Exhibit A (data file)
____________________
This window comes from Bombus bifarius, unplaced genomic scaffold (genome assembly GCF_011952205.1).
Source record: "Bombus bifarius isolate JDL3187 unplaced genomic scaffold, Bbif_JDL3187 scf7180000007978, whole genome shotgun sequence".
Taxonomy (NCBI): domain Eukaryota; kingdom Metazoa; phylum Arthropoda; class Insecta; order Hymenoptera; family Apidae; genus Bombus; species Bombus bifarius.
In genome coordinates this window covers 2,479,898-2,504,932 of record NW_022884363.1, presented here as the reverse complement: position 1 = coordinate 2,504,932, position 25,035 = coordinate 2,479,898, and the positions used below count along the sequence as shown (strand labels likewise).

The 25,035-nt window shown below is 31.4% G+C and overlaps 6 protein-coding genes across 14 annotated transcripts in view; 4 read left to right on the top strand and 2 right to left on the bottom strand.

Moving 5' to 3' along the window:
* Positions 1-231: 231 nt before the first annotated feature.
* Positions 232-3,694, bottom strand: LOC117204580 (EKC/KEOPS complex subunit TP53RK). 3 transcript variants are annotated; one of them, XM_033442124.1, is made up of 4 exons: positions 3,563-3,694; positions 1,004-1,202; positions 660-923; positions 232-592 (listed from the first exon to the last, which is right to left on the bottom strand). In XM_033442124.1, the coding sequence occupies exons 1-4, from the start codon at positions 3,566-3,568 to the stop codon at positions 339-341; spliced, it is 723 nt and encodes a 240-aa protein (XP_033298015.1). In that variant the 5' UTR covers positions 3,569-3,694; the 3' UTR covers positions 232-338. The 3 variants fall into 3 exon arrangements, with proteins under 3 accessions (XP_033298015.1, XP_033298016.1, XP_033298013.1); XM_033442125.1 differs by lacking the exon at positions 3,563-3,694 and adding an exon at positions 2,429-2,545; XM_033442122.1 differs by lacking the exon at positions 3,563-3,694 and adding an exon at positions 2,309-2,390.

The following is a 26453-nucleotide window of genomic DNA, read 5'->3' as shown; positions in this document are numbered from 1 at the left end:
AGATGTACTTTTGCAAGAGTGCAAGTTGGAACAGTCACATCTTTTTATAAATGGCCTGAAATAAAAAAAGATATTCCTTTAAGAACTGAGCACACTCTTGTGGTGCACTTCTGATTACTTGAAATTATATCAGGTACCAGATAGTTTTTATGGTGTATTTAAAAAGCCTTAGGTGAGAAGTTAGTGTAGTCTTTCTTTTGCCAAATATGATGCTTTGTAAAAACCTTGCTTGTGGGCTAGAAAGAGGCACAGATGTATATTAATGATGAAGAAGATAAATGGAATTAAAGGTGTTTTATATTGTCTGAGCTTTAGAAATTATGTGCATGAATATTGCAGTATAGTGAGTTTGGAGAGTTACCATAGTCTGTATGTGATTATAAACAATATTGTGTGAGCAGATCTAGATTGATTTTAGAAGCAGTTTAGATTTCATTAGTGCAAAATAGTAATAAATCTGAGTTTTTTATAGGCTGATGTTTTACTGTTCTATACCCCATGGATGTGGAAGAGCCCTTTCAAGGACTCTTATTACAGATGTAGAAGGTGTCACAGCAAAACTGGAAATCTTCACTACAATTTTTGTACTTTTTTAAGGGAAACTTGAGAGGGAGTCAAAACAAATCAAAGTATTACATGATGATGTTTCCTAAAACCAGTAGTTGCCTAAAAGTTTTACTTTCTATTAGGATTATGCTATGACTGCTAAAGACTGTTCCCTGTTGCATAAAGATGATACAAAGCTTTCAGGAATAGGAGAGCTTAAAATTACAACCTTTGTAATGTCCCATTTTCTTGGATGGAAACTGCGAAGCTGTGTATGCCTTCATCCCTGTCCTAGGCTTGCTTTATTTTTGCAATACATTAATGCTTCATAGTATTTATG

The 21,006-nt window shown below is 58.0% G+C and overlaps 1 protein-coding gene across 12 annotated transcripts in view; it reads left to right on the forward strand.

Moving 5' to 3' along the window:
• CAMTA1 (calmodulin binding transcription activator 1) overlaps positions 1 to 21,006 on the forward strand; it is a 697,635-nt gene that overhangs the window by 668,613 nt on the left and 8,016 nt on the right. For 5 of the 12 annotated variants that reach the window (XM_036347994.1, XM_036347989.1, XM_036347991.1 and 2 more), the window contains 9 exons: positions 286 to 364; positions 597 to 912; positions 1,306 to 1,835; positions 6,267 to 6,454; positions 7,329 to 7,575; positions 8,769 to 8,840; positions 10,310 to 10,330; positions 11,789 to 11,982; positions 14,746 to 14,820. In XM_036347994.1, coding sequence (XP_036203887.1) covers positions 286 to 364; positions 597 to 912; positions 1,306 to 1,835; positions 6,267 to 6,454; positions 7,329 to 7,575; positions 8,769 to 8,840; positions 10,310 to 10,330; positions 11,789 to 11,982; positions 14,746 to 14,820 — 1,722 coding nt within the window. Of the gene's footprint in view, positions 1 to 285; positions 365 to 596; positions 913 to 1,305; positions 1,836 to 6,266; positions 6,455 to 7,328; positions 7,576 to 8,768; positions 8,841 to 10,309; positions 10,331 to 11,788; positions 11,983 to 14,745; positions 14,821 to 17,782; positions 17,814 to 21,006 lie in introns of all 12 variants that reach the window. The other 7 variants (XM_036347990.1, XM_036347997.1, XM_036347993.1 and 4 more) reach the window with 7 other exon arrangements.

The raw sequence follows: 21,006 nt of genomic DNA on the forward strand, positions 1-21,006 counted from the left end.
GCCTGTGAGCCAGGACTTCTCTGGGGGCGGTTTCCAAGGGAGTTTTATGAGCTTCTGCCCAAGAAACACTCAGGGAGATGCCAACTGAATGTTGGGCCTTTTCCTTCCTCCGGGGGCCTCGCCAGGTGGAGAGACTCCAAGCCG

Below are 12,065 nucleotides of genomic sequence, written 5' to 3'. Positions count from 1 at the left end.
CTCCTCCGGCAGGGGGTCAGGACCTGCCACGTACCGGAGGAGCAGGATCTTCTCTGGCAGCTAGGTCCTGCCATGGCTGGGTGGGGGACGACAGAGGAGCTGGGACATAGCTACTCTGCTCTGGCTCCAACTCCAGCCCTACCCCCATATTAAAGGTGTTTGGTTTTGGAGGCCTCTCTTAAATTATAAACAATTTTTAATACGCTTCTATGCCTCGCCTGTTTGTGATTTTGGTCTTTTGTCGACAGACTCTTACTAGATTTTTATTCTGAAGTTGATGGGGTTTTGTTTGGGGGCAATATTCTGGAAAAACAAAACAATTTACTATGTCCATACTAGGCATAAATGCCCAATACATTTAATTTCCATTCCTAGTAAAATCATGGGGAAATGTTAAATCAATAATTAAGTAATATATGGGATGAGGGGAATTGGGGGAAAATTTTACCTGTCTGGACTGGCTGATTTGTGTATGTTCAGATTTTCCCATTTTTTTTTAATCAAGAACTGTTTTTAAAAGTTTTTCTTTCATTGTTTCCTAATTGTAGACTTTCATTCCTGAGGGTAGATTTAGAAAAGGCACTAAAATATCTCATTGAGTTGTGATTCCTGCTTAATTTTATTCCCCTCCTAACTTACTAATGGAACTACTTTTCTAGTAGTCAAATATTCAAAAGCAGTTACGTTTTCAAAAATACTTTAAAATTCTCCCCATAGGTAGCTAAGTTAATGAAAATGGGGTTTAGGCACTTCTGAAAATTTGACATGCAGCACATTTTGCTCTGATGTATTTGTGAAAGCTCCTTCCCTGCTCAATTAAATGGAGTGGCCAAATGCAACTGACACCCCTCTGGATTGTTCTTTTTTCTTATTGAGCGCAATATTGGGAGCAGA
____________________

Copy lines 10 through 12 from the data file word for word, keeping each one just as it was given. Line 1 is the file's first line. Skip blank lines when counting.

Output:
AGATGTACTTTTGCAAGAGTGCAAGTTGGAACAGTCACATCTTTTTATAAATGGCCTGAAATAAAAAAAGATATTCCTTTAAGAACTGAGCACACTCTTGTGGTGCACTTCTGATTACTTGAAATTATATCAGGTACCAGATAGTTTTTATGGTGTATTTAAAAAGCCTTAGGTGAGAAGTTAGTGTAGTCTTTCTTTTGCCAAATATGATGCTTTGTAAAAACCTTGCTTGTGGGCTAGAAAGAGGCACAGATGTATATTAATGATGAAGAAGATAAATGGAATTAAAGGTGTTTTATATTGTCTGAGCTTTAGAAATTATGTGCATGAATATTGCAGTATAGTGAGTTTGGAGAGTTACCATAGTCTGTATGTGATTATAAACAATATTGTGTGAGCAGATCTAGATTGATTTTAGAAGCAGTTTAGATTTCATTAGTGCAAAATAGTAATAAATCTGAGTTTTTTATAGGCTGATGTTTTACTGTTCTATACCCCATGGATGTGGAAGAGCCCTTTCAAGGACTCTTATTACAGATGTAGAAGGTGTCACAGCAAAACTGGAAATCTTCACTACAATTTTTGTACTTTTTTAAGGGAAACTTGAGAGGGAGTCAAAACAAATCAAAGTATTACATGATGATGTTTCCTAAAACCAGTAGTTGCCTAAAAGTTTTACTTTCTATTAGGATTATGCTATGACTGCTAAAGACTGTTCCCTGTTGCATAAAGATGATACAAAGCTTTCAGGAATAGGAGAGCTTAAAATTACAACCTTTGTAATGTCCCATTTTCTTGGATGGAAACTGCGAAGCTGTGTATGCCTTCATCCCTGTCCTAGGCTTGCTTTATTTTTGCAATACATTAATGCTTCATAGTATTTATG

The 21,006-nt window shown below is 58.0% G+C and overlaps 1 protein-coding gene across 12 annotated transcripts in view; it reads left to right on the forward strand.

Moving 5' to 3' along the window: